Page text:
Add Distance and Years to Your Game

NEWCASTLE UPON TYNE, ENGLAND - JULY 21: A general view of the driving range during a practice round prior to the Betfred British Masters at Close House Golf Club on July 21, 2020 in Newcastle upon Tyne, England. (Photo by Ross Kinnaird/Getty Images)
NEWCASTLE UPON TYNE, ENGLAND - JULY 21: A general view of the driving range during a practice round prior to the Betfred British Masters at Close House Golf Club on July 21, 2020 in Newcastle upon Tyne, England. (Photo by Ross Kinnaird/Getty Images) /

Getting more distance is the goal of every golfer. Kevin Ward, Founder and Director of The Golf Stable, says you may be looking in the wrong place.

Tell me if this sounds familiar.

You’re a mid-handicapper who can occasionally sneak a score into the high 70s. You also throw up a few 90+ scores over the season. You have the ability to play well, but lack the consistency to take your game to the next level.

In the search for longer drives, more consistent iron play, and lower scores, you buy a new driver and irons. You decide custom-fitting is the secret to improving so you spend an extra $200 on that, too.

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Then you take a few lessons to dial in your new weapons. You play a couple of good rounds and figure you are ready to really step up your game.

Fast forward a month and your new clubs are performing worse than your old ones, you can’t hit a fairway, your scores are inching higher, and you start asking if they sell valium in the Pro Shop. You’re also about $2,000 in the hole.

Then next year you do it all over again. Does that sound like anyone you know?

It’s no surprise that experts like Kevin Ward say the approach outlined above is the completely wrong way to go about improving your distance and your overall game. In fact, he believes you might be doing everything in exactly the wrong order.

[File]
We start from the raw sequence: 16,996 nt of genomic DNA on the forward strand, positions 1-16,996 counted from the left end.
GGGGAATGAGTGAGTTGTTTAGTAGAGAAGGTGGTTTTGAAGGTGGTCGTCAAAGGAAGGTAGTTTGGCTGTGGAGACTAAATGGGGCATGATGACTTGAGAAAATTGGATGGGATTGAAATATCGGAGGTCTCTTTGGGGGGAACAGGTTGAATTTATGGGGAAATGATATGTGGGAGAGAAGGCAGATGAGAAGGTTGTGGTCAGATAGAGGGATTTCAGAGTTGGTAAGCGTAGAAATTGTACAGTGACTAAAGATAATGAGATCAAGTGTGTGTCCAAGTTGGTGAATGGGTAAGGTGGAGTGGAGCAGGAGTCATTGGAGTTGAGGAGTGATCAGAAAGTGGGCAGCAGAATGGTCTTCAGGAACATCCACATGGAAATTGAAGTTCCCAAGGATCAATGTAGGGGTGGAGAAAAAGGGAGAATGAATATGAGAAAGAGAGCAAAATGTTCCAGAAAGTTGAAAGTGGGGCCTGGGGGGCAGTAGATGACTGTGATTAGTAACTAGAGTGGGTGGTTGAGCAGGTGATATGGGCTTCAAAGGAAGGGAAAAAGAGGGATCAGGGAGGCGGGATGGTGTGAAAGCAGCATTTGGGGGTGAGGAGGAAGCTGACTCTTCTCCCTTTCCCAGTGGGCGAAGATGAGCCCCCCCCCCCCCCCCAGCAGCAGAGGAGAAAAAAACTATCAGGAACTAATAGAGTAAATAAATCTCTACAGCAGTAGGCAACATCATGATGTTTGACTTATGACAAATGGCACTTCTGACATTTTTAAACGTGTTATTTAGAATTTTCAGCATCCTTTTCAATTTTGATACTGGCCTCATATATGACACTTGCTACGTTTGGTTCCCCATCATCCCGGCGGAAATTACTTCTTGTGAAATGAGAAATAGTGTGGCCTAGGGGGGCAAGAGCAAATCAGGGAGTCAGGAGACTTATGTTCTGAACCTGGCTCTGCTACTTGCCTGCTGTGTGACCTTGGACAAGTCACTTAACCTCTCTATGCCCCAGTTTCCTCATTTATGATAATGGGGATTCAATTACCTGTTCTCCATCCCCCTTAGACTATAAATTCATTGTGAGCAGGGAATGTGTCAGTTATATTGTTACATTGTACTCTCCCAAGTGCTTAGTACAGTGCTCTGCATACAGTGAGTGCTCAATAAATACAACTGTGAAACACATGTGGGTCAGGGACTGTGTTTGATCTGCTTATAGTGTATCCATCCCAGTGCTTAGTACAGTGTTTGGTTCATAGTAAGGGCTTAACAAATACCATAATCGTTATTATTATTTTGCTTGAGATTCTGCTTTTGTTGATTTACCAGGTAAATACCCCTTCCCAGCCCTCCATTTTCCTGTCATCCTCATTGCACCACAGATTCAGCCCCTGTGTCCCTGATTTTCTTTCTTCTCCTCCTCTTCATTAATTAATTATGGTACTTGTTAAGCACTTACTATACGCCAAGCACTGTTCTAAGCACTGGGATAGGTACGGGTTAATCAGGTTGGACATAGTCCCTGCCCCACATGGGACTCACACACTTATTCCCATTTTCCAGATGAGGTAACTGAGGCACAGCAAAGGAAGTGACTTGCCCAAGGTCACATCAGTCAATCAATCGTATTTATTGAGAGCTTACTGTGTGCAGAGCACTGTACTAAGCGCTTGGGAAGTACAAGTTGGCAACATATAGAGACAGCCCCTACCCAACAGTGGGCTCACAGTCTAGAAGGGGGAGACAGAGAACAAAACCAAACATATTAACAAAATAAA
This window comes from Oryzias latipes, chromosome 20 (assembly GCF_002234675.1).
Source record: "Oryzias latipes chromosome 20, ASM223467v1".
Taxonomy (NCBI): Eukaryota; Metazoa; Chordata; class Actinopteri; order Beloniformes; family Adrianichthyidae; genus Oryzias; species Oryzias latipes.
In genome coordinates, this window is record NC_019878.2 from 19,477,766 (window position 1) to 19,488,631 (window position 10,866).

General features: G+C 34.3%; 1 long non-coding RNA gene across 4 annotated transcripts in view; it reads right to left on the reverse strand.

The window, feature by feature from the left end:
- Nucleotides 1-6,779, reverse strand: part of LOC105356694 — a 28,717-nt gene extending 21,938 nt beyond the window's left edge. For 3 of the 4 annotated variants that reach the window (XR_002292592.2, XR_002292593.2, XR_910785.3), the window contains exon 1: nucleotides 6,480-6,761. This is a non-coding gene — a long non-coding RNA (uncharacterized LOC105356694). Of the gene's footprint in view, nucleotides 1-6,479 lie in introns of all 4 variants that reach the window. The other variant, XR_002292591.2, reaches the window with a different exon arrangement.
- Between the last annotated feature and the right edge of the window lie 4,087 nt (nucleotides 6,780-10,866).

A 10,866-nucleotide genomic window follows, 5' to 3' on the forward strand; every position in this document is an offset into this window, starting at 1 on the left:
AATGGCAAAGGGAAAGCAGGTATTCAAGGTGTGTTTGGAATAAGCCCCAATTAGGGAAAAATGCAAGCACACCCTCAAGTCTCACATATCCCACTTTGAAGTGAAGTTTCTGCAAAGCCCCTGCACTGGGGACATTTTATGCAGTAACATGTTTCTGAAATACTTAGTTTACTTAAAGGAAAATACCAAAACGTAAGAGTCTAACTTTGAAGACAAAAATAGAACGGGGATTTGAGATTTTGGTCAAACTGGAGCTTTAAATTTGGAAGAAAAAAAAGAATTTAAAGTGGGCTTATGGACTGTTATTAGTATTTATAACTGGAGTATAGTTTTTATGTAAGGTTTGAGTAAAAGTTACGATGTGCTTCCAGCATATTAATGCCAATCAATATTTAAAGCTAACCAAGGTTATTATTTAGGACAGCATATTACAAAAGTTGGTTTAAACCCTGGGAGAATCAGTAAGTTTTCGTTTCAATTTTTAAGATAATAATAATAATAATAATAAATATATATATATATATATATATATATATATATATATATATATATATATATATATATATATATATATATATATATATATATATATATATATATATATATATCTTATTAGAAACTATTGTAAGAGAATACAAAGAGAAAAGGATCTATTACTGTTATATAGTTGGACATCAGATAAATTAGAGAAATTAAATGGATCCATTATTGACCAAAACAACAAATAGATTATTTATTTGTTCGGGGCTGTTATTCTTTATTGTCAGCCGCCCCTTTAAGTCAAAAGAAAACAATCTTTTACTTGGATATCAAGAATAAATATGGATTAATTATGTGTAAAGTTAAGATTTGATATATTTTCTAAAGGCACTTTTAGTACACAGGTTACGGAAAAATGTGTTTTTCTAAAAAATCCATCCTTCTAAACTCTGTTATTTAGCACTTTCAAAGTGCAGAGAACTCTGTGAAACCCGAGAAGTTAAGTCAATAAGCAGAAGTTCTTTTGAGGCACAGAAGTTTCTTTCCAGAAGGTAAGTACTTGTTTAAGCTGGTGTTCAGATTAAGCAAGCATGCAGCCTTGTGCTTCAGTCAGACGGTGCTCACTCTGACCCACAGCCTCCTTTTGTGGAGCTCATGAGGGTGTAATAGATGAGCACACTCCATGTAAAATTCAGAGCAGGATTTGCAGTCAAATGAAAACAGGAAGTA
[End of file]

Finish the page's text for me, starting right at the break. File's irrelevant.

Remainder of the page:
After a brilliant amateur career that included three Missouri state titles in high school, Big 12 All-Conference selection in college, and winning both the Kansas and Missouri Amateurs in 2004, Ward turned pro. He spent time on the Nationwide, Hooters, Gateway, and Canadian tours before starting The Golf Stable.

On top of that, he’s worked with some of the biggest names in golf instruction, including Chuck Cook, Randy Smith, Stan Utley, Pia Neilsen, Matt Christian, and Brech Spradley.

I tell you this because Kevin knows his way around the game. He’s seen and done it all. Now he’s sharing what he’s learned and it might be your key to better scores, fewer injuries, and more years of good golf as you get older.

While seeing professional golfers spend more time on fitness is not a new concept, Ward sees specialized training starting to emerge in the amateur game.

“I think now there’s going to be more of an emphasis on things like fast-twitch muscle training.” And while he admits, “You’re also going to see bigger guys out there, no question,” he says pure muscle is not the answer. “There are smaller guys who are more pliable who can still bomb it. That’s an overlooked key to distance.”